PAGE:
People tend to only live for 80 years or so, give or take, so first-hand accounts couldn't verify that claim, and there wouldn't be pictures or written descriptions from even a century back, given the location.  I'd be inclined to just set that aside, and judge the tea on it's merits, accepting that based only on the images this is definitely "old tree" hei cha, and the actual year-count doesn't matter.  Personally I'd have no trouble accepting that the trees could be much older than 100 years old, and how much older doesn't matter to me, or even that the plants passed the century mark, really.


One last point:  the tea is sold compressed as a cake / bing, but the sample was from the same tea but in loose form.  Maocha, people tend to call that, although it seems odd to me that means either unfinished tea that is still being processed or else finished sheng that didn't get compressed.  At any rate it's a relatively new tea (2016), so aging differences related to that pressed form would seem to not come into play just yet.



Tasting review



On to review then.  I'd tried a loose prepared sheng from Thailand awhile back, also from older tea trees, or so that story went.  It was nice, different, not great.  Now that I think of it that really was awhile back, more than three years ago, before I started this blog, so there's no write-up to mention.



The scent of the tea is not what I expected,  sweet with a raisin - like scent aspect.   I brewed the tea a bit lightly, based on experience with other sheng working out well that way.


The taste is different.  There is sweetness to it, and an unusual character.  Raisin is part of it but not dominant. To be honest it has a flavor profile that's hard to describe.  Mineral is present, but not as pronounced as in some sheng, and it's not bitter or astringent.  The taste is mainly vegetal, but in an unusual sense, like that unusual flavor when you bite into a grape seed, a bit tangy.  Below that it's complex, warm and full, and someone could probably separate out all sorts of flavors, maybe floral aspects, or a subtle but rich fullness as in dried hay.  But separating out any is tricky;  it integrates into a full experience that's hard to break apart.




From the complexity, the taste range, and the feel presentation it seems nice, maybe a good bit better than nice implies.  My personal take leads back to how much I love sheng pu'er, or really don't, and I think I'd like it a lot more if I loved the type more, and I could place how the aspects relate to my own preference better with that as context.  It's nice, per a distant memory quite a bit better tea than the Thai version, more complexity, more interesting subtle aspects, definitely more honey sweetness, nothing like taking an aspirin.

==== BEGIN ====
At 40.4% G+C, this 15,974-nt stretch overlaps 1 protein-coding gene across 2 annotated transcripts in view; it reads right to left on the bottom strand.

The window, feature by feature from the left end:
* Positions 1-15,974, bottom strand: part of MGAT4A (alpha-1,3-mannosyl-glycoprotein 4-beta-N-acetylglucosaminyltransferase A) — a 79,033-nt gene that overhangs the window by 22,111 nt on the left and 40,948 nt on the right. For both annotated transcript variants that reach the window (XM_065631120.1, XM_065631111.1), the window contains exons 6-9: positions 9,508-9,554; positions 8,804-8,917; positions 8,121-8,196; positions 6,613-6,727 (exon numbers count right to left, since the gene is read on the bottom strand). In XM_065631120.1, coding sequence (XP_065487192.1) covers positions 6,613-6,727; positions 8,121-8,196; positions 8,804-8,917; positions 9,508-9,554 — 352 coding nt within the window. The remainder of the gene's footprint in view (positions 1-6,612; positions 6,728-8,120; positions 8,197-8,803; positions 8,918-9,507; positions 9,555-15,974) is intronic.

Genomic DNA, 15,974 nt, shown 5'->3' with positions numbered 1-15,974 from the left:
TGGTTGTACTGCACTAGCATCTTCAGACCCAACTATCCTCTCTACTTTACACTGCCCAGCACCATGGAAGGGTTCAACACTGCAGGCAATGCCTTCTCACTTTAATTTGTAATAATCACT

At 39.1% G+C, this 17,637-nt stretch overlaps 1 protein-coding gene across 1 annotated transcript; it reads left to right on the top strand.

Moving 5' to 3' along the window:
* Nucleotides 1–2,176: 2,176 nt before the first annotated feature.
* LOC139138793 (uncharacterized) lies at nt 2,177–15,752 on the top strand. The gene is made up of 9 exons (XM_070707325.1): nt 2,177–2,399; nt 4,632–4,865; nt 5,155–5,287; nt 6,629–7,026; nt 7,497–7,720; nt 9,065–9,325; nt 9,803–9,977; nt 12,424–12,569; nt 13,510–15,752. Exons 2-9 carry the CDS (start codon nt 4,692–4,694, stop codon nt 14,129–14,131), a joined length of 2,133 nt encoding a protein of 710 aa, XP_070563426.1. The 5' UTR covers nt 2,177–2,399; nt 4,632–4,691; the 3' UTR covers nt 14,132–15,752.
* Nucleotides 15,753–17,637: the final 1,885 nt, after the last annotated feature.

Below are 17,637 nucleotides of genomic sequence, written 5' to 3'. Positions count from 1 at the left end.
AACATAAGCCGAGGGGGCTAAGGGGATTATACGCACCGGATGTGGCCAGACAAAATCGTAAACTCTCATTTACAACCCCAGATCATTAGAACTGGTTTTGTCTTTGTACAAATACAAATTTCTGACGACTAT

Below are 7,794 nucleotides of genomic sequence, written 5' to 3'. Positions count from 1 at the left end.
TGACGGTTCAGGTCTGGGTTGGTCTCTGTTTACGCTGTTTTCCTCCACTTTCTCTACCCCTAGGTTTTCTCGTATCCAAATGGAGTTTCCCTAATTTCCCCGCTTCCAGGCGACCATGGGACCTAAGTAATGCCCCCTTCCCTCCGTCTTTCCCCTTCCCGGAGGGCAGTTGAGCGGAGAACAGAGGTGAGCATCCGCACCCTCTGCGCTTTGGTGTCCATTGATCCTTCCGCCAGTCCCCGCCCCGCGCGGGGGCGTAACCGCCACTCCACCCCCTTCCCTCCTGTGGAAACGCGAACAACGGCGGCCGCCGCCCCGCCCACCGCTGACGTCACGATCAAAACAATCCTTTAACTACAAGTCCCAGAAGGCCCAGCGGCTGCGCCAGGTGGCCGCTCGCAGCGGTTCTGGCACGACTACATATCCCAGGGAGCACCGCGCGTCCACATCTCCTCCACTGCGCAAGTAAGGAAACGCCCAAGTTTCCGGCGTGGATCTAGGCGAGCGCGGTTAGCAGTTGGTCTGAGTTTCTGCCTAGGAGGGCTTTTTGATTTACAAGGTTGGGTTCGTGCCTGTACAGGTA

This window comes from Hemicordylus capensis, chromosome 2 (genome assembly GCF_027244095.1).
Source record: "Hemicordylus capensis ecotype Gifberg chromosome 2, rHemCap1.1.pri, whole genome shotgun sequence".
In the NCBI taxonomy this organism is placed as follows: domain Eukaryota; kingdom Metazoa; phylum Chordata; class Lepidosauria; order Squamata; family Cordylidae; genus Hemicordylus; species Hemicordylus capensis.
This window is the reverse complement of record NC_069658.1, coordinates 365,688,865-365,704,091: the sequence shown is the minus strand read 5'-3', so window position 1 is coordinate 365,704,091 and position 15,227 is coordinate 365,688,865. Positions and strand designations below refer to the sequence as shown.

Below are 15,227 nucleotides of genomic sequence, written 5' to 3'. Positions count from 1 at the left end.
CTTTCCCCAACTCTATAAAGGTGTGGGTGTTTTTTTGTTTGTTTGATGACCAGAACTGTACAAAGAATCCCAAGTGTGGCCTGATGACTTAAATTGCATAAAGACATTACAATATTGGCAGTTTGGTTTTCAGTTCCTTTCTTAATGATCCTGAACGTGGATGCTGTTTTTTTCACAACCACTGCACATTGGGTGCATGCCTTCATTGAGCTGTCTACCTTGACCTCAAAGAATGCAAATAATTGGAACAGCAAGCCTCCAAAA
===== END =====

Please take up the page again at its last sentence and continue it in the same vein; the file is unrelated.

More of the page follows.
I feel like I didn't really do the tasting justice, that I wasn't able to get my senses around the experience.  There was enough for one more brewing session so I decided to try it again, this time compared to another pu'er (a Yunnan version, so real pu'er, by the regional definition), and see if that helped.



Second tasting; comparison to a Nan Nuo pu'er




I tried the tea again tasting it side-by-side with one of the Golding samples, the Nan Nuo (first reviewed here, a tea produced independently by the Golding shop in Malaysia).  My first thought in tasting both:  the teas are too different for comparison to work well, but at least the contrasts might be telling.  In retrospect I probably should have tried the Jing Mai tea along with it instead (reviewed here), but it may work better than it seems at first.  In general when you comparison taste two teas that are very close in style that helps highlight minor aspects or underlying aspects that are harder to notice drinking one tea alone.

The Myanmar tea is floral, smooth, and light.  There is a richness to the tea and an underlying complexity, but it's subtle.  It's not like I've been brewing it so wispy thin there is not much taste to go on, the tea just comes across as complex and rich without having lots of pronounced flavors; different.  But then it is just getting started.  There is a trace of sourness and bitterness as well that gives the tea a fuller effect.  Those might sound negative but I don't mean it that way.  When you struggle to pick out what's going on that gives the tea that full effect it seems like it is those elements, which are pleasant in that light presentation, even if a list of fruit flavors and such might sound better.